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The Good Side to Nicotine

Updated on June 27, 2017

Everybody knows that smoking can kill you but it's not just the smoke that kills you, it's also the nicotine. Nicotine is a alkaloid most commonly found in tobacco in high concentrations. The use of tobacco is common in most parts of the world, because it has the ability to regulate one's mood and improve cognitive functioning.

Nicotine can be deadly since it is connected to most cases of cancer but there's another side to the story. Nicotine acts on different neurotransmitters in the brain and according to researchers this shows that nicotine can have a positive effect on some medical conditions such as Parkinson's disease.

Epidemiological studies have shown that smoking protects you against Parkinson's disease. The reason for this is that nicotine protects dopamine neurons(Parkinson's disease is caused by the loss of these neurons). Some studies have failed to show a therapeutic effect but they used low doses of nicotine, because the patients were mostly non-smokers. Another study showed a clear improvement of their motor function when they used high doses of nicotine. The most common side effects were nausea and vomiting, but the effects were minimized due to the use of anti-nausea medication.

Tobacco also contains antidepressant substances(monoamine oxidase inhibitors or MAOI's for short) which could help patients suffering from schizophrenia and depression. In the case of people suffering from schizophrenia, nicotine improves cognitive functioning as mentioned earlier and therefore improves their attention. Nicotine may also help patients suffering from mood disturbances (a common effect caused by schizophrenia) by regulating their mood. The studies showed great results but currently no pharmaceutical company are willing to explore nicotine's positive effects on Alzheimer's and schizophrenia.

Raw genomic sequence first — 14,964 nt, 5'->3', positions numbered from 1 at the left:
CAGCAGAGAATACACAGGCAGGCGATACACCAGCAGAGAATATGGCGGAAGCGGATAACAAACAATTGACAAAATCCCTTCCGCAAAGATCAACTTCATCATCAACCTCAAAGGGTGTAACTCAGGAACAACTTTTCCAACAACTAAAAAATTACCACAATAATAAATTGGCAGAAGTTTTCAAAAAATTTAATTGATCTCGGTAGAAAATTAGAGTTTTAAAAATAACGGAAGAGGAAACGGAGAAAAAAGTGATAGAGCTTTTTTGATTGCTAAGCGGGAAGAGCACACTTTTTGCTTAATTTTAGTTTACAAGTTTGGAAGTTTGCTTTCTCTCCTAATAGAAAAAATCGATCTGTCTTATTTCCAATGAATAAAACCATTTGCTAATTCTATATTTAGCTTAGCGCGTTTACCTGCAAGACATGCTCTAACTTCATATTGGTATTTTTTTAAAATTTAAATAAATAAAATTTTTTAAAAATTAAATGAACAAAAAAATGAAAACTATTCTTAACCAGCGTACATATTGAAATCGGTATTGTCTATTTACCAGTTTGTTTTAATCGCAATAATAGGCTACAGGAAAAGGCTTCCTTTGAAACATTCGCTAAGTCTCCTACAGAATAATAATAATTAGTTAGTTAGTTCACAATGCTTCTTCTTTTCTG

The positive effects nicotine can have on Alzheimer's is debatable, but some studies have shown that patients with Alzheimer's have less nicotinic receptors in both the neocortex and hippocampus compared with healthy people. As mentioned earlier in the article, nicotine has a positive effect on cognitive functions and therefore, patients with Alzheimer's may benefit from nicotine.

Only a few studies have been conducted to research the positive effects from nicotine. No interest has risen from pharmaceutical companies to explore the positive effects of nicotine and there will most likely not be any interest for a long time.

Do you think nicotine may be helpful in the medical industry?

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    • therealplanet profile image
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      Jaco Louw 2 months ago from Paarl

      I think so yes. Tobacco may be addictive, but there's still that reason why someone decided to keep on smoking. Most people hate the taste of smoke the first time and decide to not go on, but I'm certain that those who do have their reasons.

    • NateB11 profile image

      Nathan Bernardo 2 months ago from California, United States of America

      Very interesting. This might explain why some people like to smoke. Maybe it is helping them in some way related to what was found in these studies.